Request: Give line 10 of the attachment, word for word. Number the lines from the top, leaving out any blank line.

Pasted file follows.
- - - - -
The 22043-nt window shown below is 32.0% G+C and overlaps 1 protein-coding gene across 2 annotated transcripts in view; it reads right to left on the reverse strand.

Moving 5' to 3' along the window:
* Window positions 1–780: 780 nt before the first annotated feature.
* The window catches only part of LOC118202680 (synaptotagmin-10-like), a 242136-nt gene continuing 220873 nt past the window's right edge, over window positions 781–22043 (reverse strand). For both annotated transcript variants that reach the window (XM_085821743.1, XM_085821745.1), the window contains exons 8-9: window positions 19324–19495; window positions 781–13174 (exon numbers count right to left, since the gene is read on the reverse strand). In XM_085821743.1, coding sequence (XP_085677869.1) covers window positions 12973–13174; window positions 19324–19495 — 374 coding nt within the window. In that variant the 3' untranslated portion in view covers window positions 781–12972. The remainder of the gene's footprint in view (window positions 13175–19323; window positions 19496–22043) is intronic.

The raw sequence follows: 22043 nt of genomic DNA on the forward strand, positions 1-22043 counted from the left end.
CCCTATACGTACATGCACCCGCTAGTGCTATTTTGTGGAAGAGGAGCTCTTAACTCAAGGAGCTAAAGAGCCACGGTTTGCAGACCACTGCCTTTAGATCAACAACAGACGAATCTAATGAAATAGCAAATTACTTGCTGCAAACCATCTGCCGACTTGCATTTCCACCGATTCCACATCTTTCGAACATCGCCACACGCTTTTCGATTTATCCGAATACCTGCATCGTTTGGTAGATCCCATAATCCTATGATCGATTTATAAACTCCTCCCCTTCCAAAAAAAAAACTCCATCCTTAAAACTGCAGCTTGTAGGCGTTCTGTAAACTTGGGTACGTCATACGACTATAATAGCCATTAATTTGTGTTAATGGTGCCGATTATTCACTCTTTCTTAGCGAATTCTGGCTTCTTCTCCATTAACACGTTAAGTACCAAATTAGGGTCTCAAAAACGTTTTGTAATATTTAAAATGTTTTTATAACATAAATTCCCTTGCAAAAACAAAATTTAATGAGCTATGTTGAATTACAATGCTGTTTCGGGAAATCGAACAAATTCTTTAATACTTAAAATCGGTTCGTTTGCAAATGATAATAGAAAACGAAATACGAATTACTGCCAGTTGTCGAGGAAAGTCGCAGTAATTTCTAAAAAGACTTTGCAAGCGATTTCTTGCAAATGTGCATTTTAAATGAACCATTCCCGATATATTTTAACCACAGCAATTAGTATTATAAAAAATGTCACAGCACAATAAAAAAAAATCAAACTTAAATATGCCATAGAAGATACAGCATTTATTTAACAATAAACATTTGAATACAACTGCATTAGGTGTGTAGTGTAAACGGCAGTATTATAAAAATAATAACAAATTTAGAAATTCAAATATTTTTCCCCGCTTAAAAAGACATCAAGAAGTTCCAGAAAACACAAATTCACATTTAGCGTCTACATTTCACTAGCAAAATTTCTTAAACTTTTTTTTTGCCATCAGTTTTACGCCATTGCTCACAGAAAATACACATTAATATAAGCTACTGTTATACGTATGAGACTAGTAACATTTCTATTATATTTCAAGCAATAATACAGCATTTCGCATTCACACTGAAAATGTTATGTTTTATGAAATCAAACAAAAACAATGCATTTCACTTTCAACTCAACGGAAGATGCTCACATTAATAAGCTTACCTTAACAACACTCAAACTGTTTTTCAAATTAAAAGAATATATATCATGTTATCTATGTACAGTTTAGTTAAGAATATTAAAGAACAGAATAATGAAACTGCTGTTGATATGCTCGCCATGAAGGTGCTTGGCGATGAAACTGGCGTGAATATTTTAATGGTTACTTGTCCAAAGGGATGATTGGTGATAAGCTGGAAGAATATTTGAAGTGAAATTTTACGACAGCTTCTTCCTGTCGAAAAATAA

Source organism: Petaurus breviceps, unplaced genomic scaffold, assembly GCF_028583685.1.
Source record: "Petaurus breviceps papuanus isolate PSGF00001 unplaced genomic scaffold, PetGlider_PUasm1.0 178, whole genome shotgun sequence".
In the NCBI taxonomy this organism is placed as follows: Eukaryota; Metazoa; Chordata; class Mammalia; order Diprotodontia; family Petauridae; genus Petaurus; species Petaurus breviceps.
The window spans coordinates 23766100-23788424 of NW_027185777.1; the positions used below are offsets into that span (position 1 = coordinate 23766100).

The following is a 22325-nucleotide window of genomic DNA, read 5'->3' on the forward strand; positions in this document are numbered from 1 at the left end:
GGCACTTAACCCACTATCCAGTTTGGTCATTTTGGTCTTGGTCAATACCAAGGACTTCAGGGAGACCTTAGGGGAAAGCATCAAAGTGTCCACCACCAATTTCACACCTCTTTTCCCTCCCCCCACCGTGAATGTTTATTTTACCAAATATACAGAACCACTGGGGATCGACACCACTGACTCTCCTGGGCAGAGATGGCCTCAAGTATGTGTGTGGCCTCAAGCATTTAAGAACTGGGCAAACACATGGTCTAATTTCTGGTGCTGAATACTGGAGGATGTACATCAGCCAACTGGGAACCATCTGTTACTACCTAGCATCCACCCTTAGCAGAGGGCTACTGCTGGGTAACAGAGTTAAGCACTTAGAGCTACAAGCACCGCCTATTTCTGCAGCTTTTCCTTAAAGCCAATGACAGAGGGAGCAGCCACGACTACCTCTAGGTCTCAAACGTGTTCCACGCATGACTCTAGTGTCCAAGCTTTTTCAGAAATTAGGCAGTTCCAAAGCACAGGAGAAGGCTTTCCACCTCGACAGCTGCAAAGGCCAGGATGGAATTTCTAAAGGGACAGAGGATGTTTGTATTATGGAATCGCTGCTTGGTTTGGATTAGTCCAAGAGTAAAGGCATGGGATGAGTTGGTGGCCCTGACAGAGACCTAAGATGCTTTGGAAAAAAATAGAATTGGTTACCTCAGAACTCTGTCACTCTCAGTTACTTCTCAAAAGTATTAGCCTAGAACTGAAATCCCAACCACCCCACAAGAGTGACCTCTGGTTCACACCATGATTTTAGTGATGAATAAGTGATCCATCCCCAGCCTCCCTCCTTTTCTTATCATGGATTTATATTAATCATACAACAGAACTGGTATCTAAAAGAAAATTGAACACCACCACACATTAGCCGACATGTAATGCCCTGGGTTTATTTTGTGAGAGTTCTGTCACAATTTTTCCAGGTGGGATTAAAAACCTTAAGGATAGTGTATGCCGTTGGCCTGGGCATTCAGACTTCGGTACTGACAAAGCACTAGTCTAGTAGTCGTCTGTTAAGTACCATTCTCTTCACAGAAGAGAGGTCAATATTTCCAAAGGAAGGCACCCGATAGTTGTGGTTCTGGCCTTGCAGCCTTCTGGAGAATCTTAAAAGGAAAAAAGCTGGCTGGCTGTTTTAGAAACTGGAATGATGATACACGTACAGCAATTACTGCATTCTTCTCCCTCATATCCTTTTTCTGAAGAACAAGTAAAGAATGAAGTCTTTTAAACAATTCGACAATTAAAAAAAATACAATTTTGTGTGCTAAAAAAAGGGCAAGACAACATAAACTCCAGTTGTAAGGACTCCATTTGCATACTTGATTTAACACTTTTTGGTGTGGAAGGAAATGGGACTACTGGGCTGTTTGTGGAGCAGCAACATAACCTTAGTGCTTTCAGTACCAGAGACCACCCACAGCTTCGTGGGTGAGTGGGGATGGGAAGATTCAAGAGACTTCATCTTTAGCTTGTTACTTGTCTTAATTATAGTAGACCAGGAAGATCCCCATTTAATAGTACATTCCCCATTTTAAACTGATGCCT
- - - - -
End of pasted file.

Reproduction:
The window spans coordinates 23766100-23788424 of NW_027185777.1; the positions used below are offsets into that span (position 1 = coordinate 23766100).